Thursday, March 12, 2009 | 10:52 p.m.
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Ryan Greene and Rob Miech discuss UNLV's 71-57 loss to San Diego State in the opening round of the Mountain West Tournament, which more than likely punched the Rebels' dance ticket ... for the NIT. The guys discuss the lingering problems which could not be cured heading into the MWC tourney, and just how long fans can expect to see the Rebels hang around in whichever tournament they go to.
- Rebels get early boot from tournament
- Adams consoles ‘Mama Wink’ after 26-point losing effort
- UNLV-SDSU notebook: Rebels gripping postseason reality
- Kantowski: Outclassed, UNLV likely NIT-bound
- Utah escapes with win over TCU
- Wife of BYU’s Cummard shows up for tourney without hesitation
- Ex-Gorman star back in ‘favorite city’ with BYU
Beyond the Sun
- San Diego Union-Tribune: Wade leads Aztecs past UNLV in MWC tourney
The San Diego State hoops squad sat eerily silent in its locker room following a resounding 71-57 Mountain West Conference tournament quarterfinal win against UNLV on Thursday afternoon.
In the back of the room, one Aztec broke the silence.
"Do you think we're in?" he asked to no one in particular, referring to SDSU's NCAA Tournament hopes, now with a school-record 22 wins, an 11-5 league record and a conference tourney win in its back pocket.
"This win has to say something -- it was on the road," one teammate replied.
"I think we're in," another Aztec said with sheer confidence.
Finally: "If we beat BYU, it takes care of everything," someone concluded.
The conversation, though, wouldn't have been going on had SDSU not taken care of the first order of business, doing something no other Mountain West team had done during the Lon Kruger era -- beat UNLV at the Mack in the league tournament. It was only UNLV's second opening round loss in school history. The other came in the WAC tournament in 1999.
"I'm not (ESPN 'bracketologist') Joe Lunardi, I don't know anything about RPIs and strength of schedule -- what we want to do is take it out of people's hands," SDSU senior forward Lorrenzo Wade said. "If we come in here and handle our business and win these next two games, we won't have to worry about anything on Selection Sunday.
"We know that it says Mountain West Conference on the floor, but we know this is Rebel nation. We had to come in here and buckle down defensively and go from there."
Wade, a Cheyenne High product, scored a team-high 20 points on 7-of-13 shooting as the Aztecs swept the season series from the Rebels.
They also completed a knockout combo to UNLV's depleted NCAA Tournament hopes, having dealt the first blow in the regular season finale in San Diego on Saturday.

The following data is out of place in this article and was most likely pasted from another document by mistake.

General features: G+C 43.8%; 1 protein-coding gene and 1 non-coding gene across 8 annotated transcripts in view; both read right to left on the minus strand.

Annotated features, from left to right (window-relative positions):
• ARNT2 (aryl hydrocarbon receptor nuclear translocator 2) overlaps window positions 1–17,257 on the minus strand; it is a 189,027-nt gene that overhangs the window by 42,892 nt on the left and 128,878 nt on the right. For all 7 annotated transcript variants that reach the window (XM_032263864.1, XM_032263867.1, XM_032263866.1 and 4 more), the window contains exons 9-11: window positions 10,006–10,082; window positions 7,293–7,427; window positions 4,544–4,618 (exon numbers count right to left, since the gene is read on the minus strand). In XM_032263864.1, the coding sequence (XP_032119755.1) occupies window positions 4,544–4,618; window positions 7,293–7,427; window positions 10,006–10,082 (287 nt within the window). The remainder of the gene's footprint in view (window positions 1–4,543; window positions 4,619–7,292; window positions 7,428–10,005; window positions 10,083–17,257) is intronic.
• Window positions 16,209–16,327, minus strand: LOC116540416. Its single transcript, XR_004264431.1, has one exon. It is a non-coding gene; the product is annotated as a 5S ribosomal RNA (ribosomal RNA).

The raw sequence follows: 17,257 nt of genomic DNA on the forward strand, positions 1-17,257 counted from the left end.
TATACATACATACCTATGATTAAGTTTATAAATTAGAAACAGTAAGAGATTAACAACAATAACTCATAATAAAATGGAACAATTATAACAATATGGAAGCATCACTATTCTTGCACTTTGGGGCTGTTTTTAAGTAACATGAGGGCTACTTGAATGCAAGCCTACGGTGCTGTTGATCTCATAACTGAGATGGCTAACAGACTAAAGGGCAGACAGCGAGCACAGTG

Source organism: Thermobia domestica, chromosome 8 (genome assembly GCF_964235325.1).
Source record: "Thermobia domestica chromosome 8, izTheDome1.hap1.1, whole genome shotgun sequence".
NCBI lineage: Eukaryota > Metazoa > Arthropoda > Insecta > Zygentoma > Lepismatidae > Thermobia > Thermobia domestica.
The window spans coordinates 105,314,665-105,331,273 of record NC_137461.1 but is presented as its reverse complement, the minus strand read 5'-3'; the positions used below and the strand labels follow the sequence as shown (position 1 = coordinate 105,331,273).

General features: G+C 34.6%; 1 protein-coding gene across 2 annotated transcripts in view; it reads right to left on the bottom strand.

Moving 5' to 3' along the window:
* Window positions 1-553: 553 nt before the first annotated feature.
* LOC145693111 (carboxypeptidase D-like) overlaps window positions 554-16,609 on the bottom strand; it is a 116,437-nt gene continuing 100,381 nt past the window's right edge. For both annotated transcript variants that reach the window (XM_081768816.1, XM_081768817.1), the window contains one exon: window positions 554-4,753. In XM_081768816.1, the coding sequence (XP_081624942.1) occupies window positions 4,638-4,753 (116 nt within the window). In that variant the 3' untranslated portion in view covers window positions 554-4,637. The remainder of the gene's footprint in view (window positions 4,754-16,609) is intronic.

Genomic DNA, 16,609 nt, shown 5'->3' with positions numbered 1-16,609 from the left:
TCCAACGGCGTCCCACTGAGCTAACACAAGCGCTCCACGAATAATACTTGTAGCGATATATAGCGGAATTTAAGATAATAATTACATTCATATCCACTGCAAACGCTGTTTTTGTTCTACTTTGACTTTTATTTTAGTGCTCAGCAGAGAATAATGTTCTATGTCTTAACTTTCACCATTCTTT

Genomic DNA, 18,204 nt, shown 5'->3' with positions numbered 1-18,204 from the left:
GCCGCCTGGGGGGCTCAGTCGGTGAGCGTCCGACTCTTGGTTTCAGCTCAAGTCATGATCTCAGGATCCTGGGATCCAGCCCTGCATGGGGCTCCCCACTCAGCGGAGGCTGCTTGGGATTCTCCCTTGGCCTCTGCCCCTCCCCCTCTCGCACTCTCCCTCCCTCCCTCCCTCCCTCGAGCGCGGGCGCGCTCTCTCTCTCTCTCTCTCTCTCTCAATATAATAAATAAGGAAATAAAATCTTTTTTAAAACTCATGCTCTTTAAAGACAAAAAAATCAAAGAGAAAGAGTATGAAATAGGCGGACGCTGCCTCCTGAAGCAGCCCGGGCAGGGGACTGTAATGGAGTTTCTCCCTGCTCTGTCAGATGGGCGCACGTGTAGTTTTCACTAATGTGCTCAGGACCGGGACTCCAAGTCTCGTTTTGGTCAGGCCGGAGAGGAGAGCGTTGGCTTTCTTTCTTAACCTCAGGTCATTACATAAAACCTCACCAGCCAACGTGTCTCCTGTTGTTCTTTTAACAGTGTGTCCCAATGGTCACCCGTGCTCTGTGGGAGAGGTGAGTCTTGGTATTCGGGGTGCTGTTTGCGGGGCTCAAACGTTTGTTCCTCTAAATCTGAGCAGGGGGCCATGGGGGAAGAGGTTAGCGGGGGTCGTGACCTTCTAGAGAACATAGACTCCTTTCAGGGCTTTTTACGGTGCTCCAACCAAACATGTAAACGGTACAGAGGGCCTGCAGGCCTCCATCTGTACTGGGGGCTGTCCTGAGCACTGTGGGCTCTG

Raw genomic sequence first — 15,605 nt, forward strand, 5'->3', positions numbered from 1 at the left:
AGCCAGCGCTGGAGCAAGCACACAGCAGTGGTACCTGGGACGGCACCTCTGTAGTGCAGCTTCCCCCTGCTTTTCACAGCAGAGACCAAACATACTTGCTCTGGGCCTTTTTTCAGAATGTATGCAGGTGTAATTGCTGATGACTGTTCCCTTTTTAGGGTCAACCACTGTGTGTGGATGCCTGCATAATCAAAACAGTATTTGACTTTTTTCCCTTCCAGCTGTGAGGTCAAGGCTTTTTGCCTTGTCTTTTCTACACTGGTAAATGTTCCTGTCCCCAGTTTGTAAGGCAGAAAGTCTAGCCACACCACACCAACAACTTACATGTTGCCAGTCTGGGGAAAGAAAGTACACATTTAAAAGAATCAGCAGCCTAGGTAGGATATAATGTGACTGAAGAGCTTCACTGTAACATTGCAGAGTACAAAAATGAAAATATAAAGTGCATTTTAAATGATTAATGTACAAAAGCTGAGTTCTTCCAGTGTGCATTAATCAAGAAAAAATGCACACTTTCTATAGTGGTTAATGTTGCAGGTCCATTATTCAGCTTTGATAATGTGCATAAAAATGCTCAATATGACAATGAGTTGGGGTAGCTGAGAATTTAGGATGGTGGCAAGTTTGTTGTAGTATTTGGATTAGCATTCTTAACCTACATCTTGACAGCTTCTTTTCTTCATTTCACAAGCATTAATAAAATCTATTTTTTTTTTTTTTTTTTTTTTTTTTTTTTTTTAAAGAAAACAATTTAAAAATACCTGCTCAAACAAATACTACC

As was the case a few days ago in the Cox Arena, SDSU put its size and athleticism to work. While the rebounding battle went in UNLV's favor this time around, SDSU made more of its opportunities underneath, outscoring the Rebels in the paint, 36-14.
Several points early came on open layups, which were results of patience on offense and spreading UNLV's defensive sets. The patience resulted in an assist-to-turnover ratio for the game of 19:7. Meanwhile, SDSU's defense wouldn't allow UNLV to find flow, as the Rebels had only five assists for the game to 11 turnovers.
The Aztecs also had the benefit of being healthier this time around than they had been in the first two meetings with the Rebels.
On Feb. 3, a 68-66 overtime victory, sophomore forward Tim Shelton sat, while senior forward Ryan Amoroso was not at full strength, battling a bad back.
On Saturday, Green Valley High grad Billy White, a 6-8 sophomore forward, didn't make much noise off the bench in his return from a hyperextended left knee.
On Thursday, all hands were on deck.
"Everybody's back, nobody's feeling injured," White said. "I came back from the injury, everybody's feeling good. Initially, I think we were just stronger and ready to win."
Added Wade: "It's always good to have somebody back like BIlly. He's the most youthful, athletic player on our team, and he creates such a problem on the defensive end. He's our mini-Hasheem Thabeet. He blocks a lot of shots. Having him in there, it makes my job, makes Kyle (Spain)'s job and makes Richie (Williams)'s job a lot easier."
Of course, Connecticut's Thabeet is the most intimidating defensive post player in the nation, but White's presence has certainly been felt by UNLV on that end of the floor this season.
In the first meeting, he altered a Joe Darger 3-point attempt at the end of regulation, which could have won it for the Rebels.
He had two blocks on Thursday to go with his 6 points, 4 rebounds and 2 assists in 27 minutes.
"I didn't expect them to miss like they were," White said. "At first, they weren't making shots and we were playing real good defense. We didn't want to go home, we wanted to stay here."
Now, the Aztecs have an opportunity to take out some revenge on BYU in Friday's first semifinal at 6 p.m.
Back on Feb. 25, BYU overcame a 14-point second half deficit to take down SDSU in the Cox Arena, 69-59.
The Aztecs were also without White for that contest.
"They went to a bit of a zone that threw us off in the second half," Wade said, looking back. "We knocked down shots today and hopefully we continue to hit shots the rest of the tournament."